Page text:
James (3:17) tells us that this gentleness, fairness and mildness is a mark that a person's wisdom is from above.
VII. Patient (5278), to persevere under misfortunes and trials to hold fast to one's faith in Christ. To cleave faithfully to the Lord.
2 Tim 2:12, If we suffer, we shall also reign with him:
James 5:11, We count them happy which endure..
There are several OT passages given within this context of cleaving faithfully to the Lord in spite of the misfortunes and trials that come our way:
Lam 3:21, This I recall to my mind, therefore have I hope.. 24, The Lord is my portion, saith my soul; therefore will I hope in him. Jeremiah said this in the midst of God's judgment against Israel.
Micah 7:7, Therefore I will look unto the Lord; I will wait for the God of my salvation: my God will hear me.
Ps 33:20, Our soul waiteth for the Lord: he is our help and our shield.
Another definition under this Patient is to endure, bear bravely and calmly, 1 Pet 2:20, For what glory is it, if, when ye be buffeted for your faults, ye shall take it patiently? but if, when ye do well, and suffer for it, ye take it patiently, this is acceptable with God.
In Paul's description of love in 1 Cor 13, he identifies Christian love as patience: bearing all things, v. 7.
VIII. Patience in the OT (750 74a). The patient of spirit; one slow to anger
Num 14:18, the Lord is longsuffering Pro 14:29, He that is slow to wrath is of great understanding: but he that is hasty of spirit exalteth folly. Ecc 7:8, Better is the end of a thing than the beginning thereof: and the patient in spirit is better than the proud in spirit.
It is important to note here that this is patient in spirit.
We all know people who might have great patience in their action, but their spirit is always on the verge of being out of control. It doesn't take much at all for their spirit to be let loose. We are afraid to talk to them because we know that if we say something which they do not agree with, their spirit will evidence its lack of patience by the attitude or spirit which is behind their words.
Yes, their actions may exhibit patience, but their spirit is obviously very impatient and out of the control of the Spirit of God.
IX. Patiently (2342-296b), Wait longingly, Ps 37:7, Rest in the Lord, and wait patiently for him: fret not thyself because of him who prospereth in his way, because of the man who bringeth wicked devices to pass.
X. Patiently (6960, 875b, 876a, stretch, then of tension of enduring, waiting: strong, strength, also strand of rope; endure, remain, await, threads, so spider's threads, web.) This patience speaks of being under tension, stretched out and hanging on only by a thread, yet enduring.
Ps. 37:34, Wait on the Lord, and keep his way, and he shall exalt thee to inherit the land: when the wicked are cut off, thou shalt see it. Ps. 37:9, For evildoers shall be cut off: but those that wait upon the Lord, they shall inherit the earth.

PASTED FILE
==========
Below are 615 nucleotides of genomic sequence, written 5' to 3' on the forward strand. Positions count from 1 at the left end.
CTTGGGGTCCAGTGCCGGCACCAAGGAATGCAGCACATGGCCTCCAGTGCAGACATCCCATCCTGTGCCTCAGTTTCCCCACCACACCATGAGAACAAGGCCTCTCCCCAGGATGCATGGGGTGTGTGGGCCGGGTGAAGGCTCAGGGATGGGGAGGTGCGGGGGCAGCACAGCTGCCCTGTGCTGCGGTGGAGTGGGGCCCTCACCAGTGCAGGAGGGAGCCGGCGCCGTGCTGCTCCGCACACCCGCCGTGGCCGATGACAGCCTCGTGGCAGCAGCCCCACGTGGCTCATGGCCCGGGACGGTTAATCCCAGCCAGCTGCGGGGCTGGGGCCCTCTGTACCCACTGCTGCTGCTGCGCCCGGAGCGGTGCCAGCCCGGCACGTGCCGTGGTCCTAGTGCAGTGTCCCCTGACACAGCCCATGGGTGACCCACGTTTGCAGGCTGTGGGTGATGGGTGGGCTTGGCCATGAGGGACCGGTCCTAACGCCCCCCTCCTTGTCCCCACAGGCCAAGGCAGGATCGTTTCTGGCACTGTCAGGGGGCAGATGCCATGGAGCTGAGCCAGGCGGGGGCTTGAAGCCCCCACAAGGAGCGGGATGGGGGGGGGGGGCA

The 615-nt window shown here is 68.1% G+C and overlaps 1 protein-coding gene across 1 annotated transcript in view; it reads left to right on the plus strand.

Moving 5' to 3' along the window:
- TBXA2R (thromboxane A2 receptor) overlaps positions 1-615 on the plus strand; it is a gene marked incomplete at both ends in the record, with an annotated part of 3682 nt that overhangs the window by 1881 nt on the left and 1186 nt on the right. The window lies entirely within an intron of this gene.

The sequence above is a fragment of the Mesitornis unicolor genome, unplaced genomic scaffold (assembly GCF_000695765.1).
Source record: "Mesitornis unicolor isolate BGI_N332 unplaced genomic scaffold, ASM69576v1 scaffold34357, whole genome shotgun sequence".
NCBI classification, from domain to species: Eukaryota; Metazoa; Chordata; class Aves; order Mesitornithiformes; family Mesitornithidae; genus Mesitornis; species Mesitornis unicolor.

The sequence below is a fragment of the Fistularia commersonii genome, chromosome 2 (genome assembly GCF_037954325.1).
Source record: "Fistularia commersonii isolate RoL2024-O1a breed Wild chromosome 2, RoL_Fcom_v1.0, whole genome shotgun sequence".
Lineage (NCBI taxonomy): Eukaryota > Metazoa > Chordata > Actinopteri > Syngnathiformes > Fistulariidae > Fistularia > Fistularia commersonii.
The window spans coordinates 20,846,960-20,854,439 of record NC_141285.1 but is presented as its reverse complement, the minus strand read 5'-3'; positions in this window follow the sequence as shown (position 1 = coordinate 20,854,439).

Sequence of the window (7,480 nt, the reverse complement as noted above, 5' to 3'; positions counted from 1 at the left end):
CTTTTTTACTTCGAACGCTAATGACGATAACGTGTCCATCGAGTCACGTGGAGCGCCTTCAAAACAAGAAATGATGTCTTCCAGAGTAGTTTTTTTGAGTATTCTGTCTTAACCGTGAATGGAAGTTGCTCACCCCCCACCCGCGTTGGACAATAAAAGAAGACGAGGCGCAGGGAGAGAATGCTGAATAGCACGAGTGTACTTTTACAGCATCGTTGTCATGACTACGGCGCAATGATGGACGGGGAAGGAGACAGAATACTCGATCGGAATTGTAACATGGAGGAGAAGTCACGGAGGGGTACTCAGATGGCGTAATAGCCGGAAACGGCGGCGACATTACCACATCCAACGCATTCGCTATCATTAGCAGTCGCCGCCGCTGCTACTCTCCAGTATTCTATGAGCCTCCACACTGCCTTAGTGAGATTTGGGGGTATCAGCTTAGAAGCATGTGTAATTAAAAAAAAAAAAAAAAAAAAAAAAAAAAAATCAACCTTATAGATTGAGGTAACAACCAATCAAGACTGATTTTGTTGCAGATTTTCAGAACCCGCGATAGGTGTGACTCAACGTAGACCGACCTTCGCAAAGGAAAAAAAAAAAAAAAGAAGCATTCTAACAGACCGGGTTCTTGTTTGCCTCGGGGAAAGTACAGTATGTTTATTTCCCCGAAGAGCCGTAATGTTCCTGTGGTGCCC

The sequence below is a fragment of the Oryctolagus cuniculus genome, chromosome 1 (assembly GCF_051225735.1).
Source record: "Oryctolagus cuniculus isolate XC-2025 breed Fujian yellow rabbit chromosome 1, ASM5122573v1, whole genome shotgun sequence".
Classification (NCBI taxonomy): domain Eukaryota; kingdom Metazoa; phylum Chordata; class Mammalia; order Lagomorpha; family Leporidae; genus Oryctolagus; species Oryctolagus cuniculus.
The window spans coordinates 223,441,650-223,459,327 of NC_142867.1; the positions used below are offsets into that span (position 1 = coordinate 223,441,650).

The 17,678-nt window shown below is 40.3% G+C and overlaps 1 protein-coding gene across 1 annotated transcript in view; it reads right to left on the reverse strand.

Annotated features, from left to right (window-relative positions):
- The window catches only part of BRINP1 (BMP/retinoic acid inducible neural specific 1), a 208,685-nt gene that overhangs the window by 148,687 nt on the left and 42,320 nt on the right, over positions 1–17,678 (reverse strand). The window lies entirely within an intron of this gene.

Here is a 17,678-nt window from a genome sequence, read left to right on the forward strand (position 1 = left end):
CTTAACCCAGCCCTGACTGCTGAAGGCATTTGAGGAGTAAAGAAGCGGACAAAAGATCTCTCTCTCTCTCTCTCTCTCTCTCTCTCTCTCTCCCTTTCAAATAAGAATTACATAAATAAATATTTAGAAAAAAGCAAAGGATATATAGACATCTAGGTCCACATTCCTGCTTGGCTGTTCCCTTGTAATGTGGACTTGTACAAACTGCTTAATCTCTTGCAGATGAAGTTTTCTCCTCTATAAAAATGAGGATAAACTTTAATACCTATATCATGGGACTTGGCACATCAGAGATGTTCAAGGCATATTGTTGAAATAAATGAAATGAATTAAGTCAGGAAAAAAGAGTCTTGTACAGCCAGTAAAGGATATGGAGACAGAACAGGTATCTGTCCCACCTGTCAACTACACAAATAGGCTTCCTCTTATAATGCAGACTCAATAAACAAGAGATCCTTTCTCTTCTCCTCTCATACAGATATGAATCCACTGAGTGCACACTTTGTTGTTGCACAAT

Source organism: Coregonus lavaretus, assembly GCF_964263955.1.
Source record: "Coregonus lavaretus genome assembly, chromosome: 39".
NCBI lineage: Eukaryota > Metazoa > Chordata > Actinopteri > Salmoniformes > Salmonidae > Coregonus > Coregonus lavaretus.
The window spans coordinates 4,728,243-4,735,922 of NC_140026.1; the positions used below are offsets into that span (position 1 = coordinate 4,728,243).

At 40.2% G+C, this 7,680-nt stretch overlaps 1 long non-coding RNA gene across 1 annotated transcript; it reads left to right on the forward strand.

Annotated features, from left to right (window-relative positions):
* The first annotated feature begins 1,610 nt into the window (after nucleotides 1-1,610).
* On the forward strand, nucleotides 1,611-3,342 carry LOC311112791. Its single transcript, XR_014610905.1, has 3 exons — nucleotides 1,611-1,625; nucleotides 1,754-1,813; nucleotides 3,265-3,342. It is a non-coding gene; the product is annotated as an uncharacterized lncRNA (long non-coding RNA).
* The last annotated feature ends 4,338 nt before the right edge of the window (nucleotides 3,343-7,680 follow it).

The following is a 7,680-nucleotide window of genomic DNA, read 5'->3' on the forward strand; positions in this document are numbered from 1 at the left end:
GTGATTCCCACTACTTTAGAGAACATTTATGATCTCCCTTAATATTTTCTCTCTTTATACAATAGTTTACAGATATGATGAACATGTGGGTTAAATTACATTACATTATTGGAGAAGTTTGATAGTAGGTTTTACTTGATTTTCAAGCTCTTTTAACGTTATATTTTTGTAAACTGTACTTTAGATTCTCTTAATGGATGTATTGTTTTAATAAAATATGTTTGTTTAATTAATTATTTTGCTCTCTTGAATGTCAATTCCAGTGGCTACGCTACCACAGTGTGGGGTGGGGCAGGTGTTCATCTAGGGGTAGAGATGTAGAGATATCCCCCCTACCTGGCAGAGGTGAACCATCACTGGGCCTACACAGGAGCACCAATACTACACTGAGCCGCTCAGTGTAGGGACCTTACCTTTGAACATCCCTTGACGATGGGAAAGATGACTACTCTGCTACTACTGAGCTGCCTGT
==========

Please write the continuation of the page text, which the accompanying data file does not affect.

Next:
Isa 40:31, But they that wait upon the Lord shall renew their strength; they shall mount up with wings as eagles; they shall run, and not be weary; and they shall walk, and not faint.
Lam 3:25, The Lord is good unto them that wait for him, to the soul that seeketh him.
Lie in wait for, Ps 119:95, The wicked have waited for me to destroy me: but I will consider thy testimonies.
An amazingly consistent thread throughout God's teaching on patience is that suffering, trials and difficulties of all sizes, shapes and descriptions, including physical illnesses, are an absolute ingredient to the Christian.
Only as the child of God bears up in these amazingly difficult situations is the image of Christ formed in him. In other words, Christ cannot be formed in the child of God apart from trials.....
To make matters worse, the purpose of our redemption is that Christ would indeed be formed in us; therefore, the child of God is called to sufferings and difficulties of all kinds. This is why the unsaved person seemingly has a trouble-free life: the Lord has no need to form Christ in him. But the only way that Christ can be formed in us is through trials of all kinds which develop patience. Without patience, no person will have Christ formed in him.
We teach patience by what we do in our lives. Are we patient in our actions and spirit?
As I thought on this, there were many illustrations which came to mind.
Noah was patient for 300 years as he preached and built the ark.
Abraham was patient for 25 years (his wife wasn't) while he waited upon the Lord to fulfill His promise to him.
Joseph was patient in the midst of mistreatment by his brothers and by those who were in authority over him.
David was patient from the time he was anointed as a teenager until he was actually crowned king at the age of 30.
I think Paul was patient; he spent 3 years in training in the desert of Arabia after he was saved before he went about his life's work.
The impatient also have a long history:
Jacob was impatient as he lied and stole his brother's birthright. The Lord would have given it to him in time. Amnon was impatient as he raped his sister. His brother Absolam killed him. Shechem was impatient when he raped Dinah, Jacob's daughter. He and his total city was killed as a result. The people in 1 Sam 8 were impatient in demanding a king. The Lord had promised them a king, the problem was that they could not wait on the Lord. The people at the foot of the mountain were impatient while Moses was up receiving the law. They built a calf. Of course, the most impatient people in the world was the children of Israel as they went through the wilderness. They were very impatient and griped and complained all the way.
We live in an extremely impatient world. People want what they want right now. I remember in La a young couple just married. They borrowed to the eyeballs so they could live in a nicely furnished new house. They expected to start their life as their parents were finishing up their lives. Kids today want to start with every thing that their parents have. The problem is that the parents worked and saved for maybe 30 years to have what they have, but the kids have to have it now.
The results are many fold.
tremendous personal debt. out of wedlock pregnancy rate is horrendous divorce is rampant as kids cannot wait to get married and out of the house and have a family, so they grab anything that comes along. Our call is to be like Christ. And probably the most important ingredient in our calling is patience.